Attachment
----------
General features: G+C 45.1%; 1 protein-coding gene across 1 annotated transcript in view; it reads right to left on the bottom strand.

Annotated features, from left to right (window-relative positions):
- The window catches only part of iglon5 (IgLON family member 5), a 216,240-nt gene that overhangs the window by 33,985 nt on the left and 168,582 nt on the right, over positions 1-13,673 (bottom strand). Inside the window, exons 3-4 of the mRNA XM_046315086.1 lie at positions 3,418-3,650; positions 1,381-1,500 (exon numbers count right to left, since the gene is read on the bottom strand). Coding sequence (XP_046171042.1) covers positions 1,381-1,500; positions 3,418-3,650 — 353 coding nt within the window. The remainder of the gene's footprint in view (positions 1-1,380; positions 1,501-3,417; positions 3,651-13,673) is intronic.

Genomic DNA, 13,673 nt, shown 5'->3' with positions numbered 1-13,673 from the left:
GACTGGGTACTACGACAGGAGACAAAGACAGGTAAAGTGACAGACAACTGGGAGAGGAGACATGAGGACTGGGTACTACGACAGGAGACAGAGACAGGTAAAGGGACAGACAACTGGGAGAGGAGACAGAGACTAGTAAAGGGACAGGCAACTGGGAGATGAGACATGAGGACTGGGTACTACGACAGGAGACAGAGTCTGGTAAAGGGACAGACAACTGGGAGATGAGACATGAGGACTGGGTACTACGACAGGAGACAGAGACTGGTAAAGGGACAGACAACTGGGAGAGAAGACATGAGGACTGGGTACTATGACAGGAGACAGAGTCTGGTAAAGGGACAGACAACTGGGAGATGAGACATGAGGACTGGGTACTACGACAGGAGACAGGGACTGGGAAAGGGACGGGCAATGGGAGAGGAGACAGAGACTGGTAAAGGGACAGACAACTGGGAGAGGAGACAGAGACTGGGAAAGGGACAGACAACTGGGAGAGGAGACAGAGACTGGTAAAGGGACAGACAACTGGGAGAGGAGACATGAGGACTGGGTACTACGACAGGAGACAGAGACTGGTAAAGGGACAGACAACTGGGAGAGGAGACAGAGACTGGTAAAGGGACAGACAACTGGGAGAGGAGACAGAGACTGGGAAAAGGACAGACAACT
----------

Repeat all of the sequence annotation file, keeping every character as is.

General features: G+C 45.1%; 1 protein-coding gene across 1 annotated transcript in view; it reads right to left on the bottom strand.

Annotated features, from left to right (window-relative positions):
- The window catches only part of iglon5 (IgLON family member 5), a 216,240-nt gene that overhangs the window by 33,985 nt on the left and 168,582 nt on the right, over positions 1-13,673 (bottom strand). Inside the window, exons 3-4 of the mRNA XM_046315086.1 lie at positions 3,418-3,650; positions 1,381-1,500 (exon numbers count right to left, since the gene is read on the bottom strand). Coding sequence (XP_046171042.1) covers positions 1,381-1,500; positions 3,418-3,650 — 353 coding nt within the window. The remainder of the gene's footprint in view (positions 1-1,380; positions 1,501-3,417; positions 3,651-13,673) is intronic.

Genomic DNA, 13,673 nt, shown 5'->3' with positions numbered 1-13,673 from the left:
GACTGGGTACTACGACAGGAGACAAAGACAGGTAAAGTGACAGACAACTGGGAGAGGAGACATGAGGACTGGGTACTACGACAGGAGACAGAGACAGGTAAAGGGACAGACAACTGGGAGAGGAGACAGAGACTAGTAAAGGGACAGGCAACTGGGAGATGAGACATGAGGACTGGGTACTACGACAGGAGACAGAGTCTGGTAAAGGGACAGACAACTGGGAGATGAGACATGAGGACTGGGTACTACGACAGGAGACAGAGACTGGTAAAGGGACAGACAACTGGGAGAGAAGACATGAGGACTGGGTACTATGACAGGAGACAGAGTCTGGTAAAGGGACAGACAACTGGGAGATGAGACATGAGGACTGGGTACTACGACAGGAGACAGGGACTGGGAAAGGGACGGGCAATGGGAGAGGAGACAGAGACTGGTAAAGGGACAGACAACTGGGAGAGGAGACAGAGACTGGGAAAGGGACAGACAACTGGGAGAGGAGACAGAGACTGGTAAAGGGACAGACAACTGGGAGAGGAGACATGAGGACTGGGTACTACGACAGGAGACAGAGACTGGTAAAGGGACAGACAACTGGGAGAGGAGACAGAGACTGGTAAAGGGACAGACAACTGGGAGAGGAGACAGAGACTGGGAAAAGGACAGACAACT